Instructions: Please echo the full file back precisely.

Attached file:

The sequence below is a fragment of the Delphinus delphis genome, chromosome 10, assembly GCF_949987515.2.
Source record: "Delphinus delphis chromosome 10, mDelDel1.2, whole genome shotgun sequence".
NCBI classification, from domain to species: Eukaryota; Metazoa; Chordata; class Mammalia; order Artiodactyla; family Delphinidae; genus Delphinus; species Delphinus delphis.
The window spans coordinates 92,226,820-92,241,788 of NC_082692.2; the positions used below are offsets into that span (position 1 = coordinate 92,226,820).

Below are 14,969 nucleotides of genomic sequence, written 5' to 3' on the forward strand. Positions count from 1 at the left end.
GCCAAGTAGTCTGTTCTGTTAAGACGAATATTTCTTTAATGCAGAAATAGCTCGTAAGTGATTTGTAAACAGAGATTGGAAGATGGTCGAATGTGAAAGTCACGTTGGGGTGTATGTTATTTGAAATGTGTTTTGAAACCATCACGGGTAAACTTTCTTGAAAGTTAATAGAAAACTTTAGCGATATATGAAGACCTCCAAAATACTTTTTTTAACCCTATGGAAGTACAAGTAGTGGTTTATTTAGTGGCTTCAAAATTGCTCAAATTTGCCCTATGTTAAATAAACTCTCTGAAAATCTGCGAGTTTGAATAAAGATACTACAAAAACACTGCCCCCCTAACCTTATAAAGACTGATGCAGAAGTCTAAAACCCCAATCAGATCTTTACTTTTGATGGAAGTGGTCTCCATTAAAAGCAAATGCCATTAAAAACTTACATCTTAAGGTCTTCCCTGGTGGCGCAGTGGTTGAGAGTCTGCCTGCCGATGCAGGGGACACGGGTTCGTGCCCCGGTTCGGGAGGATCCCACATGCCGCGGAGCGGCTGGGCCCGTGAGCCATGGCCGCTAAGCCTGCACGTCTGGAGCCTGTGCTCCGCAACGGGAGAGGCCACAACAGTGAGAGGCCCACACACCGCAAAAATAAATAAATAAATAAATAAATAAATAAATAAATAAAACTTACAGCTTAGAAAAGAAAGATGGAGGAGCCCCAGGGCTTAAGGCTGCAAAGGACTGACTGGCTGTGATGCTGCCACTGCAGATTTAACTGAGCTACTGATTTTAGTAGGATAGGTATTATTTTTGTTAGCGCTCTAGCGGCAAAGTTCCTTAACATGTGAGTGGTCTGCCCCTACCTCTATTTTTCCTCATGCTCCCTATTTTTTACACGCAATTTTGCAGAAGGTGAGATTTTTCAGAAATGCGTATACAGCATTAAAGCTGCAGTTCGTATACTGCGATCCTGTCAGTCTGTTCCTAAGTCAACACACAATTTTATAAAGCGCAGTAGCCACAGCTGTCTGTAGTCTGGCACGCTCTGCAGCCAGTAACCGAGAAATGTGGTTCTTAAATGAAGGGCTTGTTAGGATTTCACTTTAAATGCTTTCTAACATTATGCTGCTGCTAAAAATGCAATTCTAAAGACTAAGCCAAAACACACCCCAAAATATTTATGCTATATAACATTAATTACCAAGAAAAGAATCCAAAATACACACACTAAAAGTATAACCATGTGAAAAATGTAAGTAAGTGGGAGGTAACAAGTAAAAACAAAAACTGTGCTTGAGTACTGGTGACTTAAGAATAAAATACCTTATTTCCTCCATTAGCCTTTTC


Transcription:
The sequence below is a fragment of the Delphinus delphis genome, chromosome 10, assembly GCF_949987515.2.
Source record: "Delphinus delphis chromosome 10, mDelDel1.2, whole genome shotgun sequence".
NCBI classification, from domain to species: Eukaryota; Metazoa; Chordata; class Mammalia; order Artiodactyla; family Delphinidae; genus Delphinus; species Delphinus delphis.
The window spans coordinates 92,226,820-92,241,788 of NC_082692.2; the positions used below are offsets into that span (position 1 = coordinate 92,226,820).

Below are 14,969 nucleotides of genomic sequence, written 5' to 3' on the forward strand. Positions count from 1 at the left end.
GCCAAGTAGTCTGTTCTGTTAAGACGAATATTTCTTTAATGCAGAAATAGCTCGTAAGTGATTTGTAAACAGAGATTGGAAGATGGTCGAATGTGAAAGTCACGTTGGGGTGTATGTTATTTGAAATGTGTTTTGAAACCATCACGGGTAAACTTTCTTGAAAGTTAATAGAAAACTTTAGCGATATATGAAGACCTCCAAAATACTTTTTTTAACCCTATGGAAGTACAAGTAGTGGTTTATTTAGTGGCTTCAAAATTGCTCAAATTTGCCCTATGTTAAATAAACTCTCTGAAAATCTGCGAGTTTGAATAAAGATACTACAAAAACACTGCCCCCCTAACCTTATAAAGACTGATGCAGAAGTCTAAAACCCCAATCAGATCTTTACTTTTGATGGAAGTGGTCTCCATTAAAAGCAAATGCCATTAAAAACTTACATCTTAAGGTCTTCCCTGGTGGCGCAGTGGTTGAGAGTCTGCCTGCCGATGCAGGGGACACGGGTTCGTGCCCCGGTTCGGGAGGATCCCACATGCCGCGGAGCGGCTGGGCCCGTGAGCCATGGCCGCTAAGCCTGCACGTCTGGAGCCTGTGCTCCGCAACGGGAGAGGCCACAACAGTGAGAGGCCCACACACCGCAAAAATAAATAAATAAATAAATAAATAAATAAATAAATAAAACTTACAGCTTAGAAAAGAAAGATGGAGGAGCCCCAGGGCTTAAGGCTGCAAAGGACTGACTGGCTGTGATGCTGCCACTGCAGATTTAACTGAGCTACTGATTTTAGTAGGATAGGTATTATTTTTGTTAGCGCTCTAGCGGCAAAGTTCCTTAACATGTGAGTGGTCTGCCCCTACCTCTATTTTTCCTCATGCTCCCTATTTTTTACACGCAATTTTGCAGAAGGTGAGATTTTTCAGAAATGCGTATACAGCATTAAAGCTGCAGTTCGTATACTGCGATCCTGTCAGTCTGTTCCTAAGTCAACACACAATTTTATAAAGCGCAGTAGCCACAGCTGTCTGTAGTCTGGCACGCTCTGCAGCCAGTAACCGAGAAATGTGGTTCTTAAATGAAGGGCTTGTTAGGATTTCACTTTAAATGCTTTCTAACATTATGCTGCTGCTAAAAATGCAATTCTAAAGACTAAGCCAAAACACACCCCAAAATATTTATGCTATATAACATTAATTACCAAGAAAAGAATCCAAAATACACACACTAAAAGTATAACCATGTGAAAAATGTAAGTAAGTGGGAGGTAACAAGTAAAAACAAAAACTGTGCTTGAGTACTGGTGACTTAAGAATAAAATACCTTATTTCCTCCATTAGCCTTTTC